Cartier is obviously the brand that overshadows all others at the Salon International de la Haute Horlogerie, but that is not just because it is a global empire with huge profits to throw at R&D. It is because of a culture of creativity combined with the discipline of consistency, all of which is overseen by two particularly talented individuals within the organization: the much-touted Carol Forestier Kasapi, the director of fine watchmaking, and the company’s creative director, Pierre Rainero, who ensures conformity to the Maison’s design codes. The result is a lineup of more than 100 new watches at this year’s SIHH that range from impressive to simply the ultimate in watchmaking.
First, the “Arena,” as Carol Forestier calls the Rotonde Astrocalendaire, due to its resemblance of an ampitheater. At the center of the ampitheatre is a flying tourbillon, which is impressive in its own right. But the real showpiece is the unique representation of the indications of the perpetual calendar. They are positioned on the bridges of the movement, tiered in concentric levels around the escapement, representing the day, date and month. The technical genius if the watch is that it has only gears – no levers or springs – with a central gear called the brain that works with retractable teeth to drive the indications. All gears means less friction and enables the perpetual calendar indications to be set with the crown, as you would the time, instead of a separate tiny button. Genius.
Another big hit, one that is more commercial, is the brand’s first Diver’s watch, one of the few in the world that conforms to ISO standards. On my visit to the Cartier manufacture in La Chaux-de-Fonds in December, Forestier showed me the torture chamber where these watches are tested in-house. The waterproof test calls for strapping the watch into a water filled pressure chamber that is also filled with sand and salt that is agitated via a small propeller. Every watch is tested.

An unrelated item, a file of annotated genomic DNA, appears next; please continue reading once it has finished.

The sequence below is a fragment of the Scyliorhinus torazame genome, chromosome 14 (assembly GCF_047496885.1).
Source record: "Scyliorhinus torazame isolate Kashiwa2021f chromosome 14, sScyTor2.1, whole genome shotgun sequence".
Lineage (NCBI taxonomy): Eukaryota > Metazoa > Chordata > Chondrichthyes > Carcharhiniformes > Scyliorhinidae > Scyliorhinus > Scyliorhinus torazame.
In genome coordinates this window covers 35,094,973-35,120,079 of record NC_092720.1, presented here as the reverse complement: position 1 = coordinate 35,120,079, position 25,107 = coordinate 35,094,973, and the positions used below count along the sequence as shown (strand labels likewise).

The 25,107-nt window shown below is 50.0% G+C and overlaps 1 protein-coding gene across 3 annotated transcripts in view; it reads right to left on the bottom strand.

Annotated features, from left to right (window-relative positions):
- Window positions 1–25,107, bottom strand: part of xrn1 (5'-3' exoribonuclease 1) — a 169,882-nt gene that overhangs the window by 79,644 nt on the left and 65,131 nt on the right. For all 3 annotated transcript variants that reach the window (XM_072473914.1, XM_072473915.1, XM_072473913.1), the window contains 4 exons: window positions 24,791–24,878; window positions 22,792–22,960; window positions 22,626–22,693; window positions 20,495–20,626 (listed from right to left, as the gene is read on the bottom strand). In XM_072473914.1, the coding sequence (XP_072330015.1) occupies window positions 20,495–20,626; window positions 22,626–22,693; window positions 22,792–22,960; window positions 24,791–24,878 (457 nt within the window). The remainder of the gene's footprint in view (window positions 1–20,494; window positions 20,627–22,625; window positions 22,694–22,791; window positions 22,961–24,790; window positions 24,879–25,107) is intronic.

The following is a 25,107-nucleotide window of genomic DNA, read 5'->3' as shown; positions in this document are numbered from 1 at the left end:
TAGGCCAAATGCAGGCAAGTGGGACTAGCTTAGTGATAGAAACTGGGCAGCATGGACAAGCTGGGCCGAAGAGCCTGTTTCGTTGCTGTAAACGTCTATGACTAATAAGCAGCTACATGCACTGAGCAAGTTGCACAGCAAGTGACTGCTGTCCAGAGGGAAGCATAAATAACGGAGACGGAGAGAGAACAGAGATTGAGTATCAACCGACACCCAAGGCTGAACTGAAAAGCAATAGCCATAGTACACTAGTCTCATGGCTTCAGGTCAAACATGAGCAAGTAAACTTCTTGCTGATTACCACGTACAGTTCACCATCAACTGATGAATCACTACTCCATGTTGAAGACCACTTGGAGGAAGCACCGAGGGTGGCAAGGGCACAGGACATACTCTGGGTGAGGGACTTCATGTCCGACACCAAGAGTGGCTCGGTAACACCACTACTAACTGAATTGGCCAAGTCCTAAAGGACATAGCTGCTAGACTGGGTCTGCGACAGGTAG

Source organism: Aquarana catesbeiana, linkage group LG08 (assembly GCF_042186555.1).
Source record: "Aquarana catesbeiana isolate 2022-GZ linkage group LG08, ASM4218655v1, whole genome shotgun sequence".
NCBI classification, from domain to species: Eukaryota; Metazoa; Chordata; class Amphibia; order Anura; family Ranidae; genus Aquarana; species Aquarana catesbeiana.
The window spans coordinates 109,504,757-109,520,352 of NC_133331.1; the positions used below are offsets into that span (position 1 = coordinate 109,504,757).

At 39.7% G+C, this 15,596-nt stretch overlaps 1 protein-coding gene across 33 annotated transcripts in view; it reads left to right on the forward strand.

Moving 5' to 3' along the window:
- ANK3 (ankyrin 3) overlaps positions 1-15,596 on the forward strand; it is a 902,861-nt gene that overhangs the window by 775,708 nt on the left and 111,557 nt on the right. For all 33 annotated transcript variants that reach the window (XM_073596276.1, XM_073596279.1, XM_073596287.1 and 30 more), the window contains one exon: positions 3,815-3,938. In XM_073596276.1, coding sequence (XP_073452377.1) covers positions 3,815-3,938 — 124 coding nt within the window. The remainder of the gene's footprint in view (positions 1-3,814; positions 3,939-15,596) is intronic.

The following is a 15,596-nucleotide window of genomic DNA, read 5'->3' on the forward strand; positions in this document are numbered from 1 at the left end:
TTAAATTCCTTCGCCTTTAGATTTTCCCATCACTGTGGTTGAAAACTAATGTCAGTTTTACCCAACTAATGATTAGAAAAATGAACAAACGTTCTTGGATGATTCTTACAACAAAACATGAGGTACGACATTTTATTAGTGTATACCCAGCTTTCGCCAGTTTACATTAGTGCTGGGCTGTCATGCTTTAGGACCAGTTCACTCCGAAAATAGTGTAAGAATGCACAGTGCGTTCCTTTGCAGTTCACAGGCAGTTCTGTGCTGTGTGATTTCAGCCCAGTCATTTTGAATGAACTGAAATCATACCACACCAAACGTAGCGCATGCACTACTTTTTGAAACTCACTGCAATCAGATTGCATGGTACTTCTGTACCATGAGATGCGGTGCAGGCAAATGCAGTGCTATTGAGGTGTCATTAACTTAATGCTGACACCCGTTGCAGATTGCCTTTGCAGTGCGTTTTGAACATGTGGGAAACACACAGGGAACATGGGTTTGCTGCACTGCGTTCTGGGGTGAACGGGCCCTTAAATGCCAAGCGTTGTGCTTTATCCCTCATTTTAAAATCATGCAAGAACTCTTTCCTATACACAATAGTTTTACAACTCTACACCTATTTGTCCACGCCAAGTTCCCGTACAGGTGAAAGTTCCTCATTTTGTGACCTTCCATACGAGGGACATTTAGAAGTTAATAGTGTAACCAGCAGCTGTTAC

Of all the Metiers watches introduced, many of which are quite decorative – from the parrot rendered in floral marquetry to the remarkable gem-set alligator watch in the L’Heure Envoûtée collection – my favorite is a watch with another dial that flanks a flying tourbillon: the Ballon Bleu with blue flinqué enamel dial. The enamel is set over a dial that has been engraved in wavy lines. This is a perfect example of what a Geneva Seal watch can look like under the new criteria that it must be exquisitely finished on the outside as well as on the movement.
Other favorites include the Rotonde de Cartier Tourbillon Chrono, possible the world’s most elegant representation of this double complication; the latest jeweled Panthère that circles the dial as the rotor in an inverse movement; and the diamond Ballon Blanc, the crown of which is set with diamond, rather than a sapphire as on the Ballon Bleu. Here are some pics I took at the SIHH last week.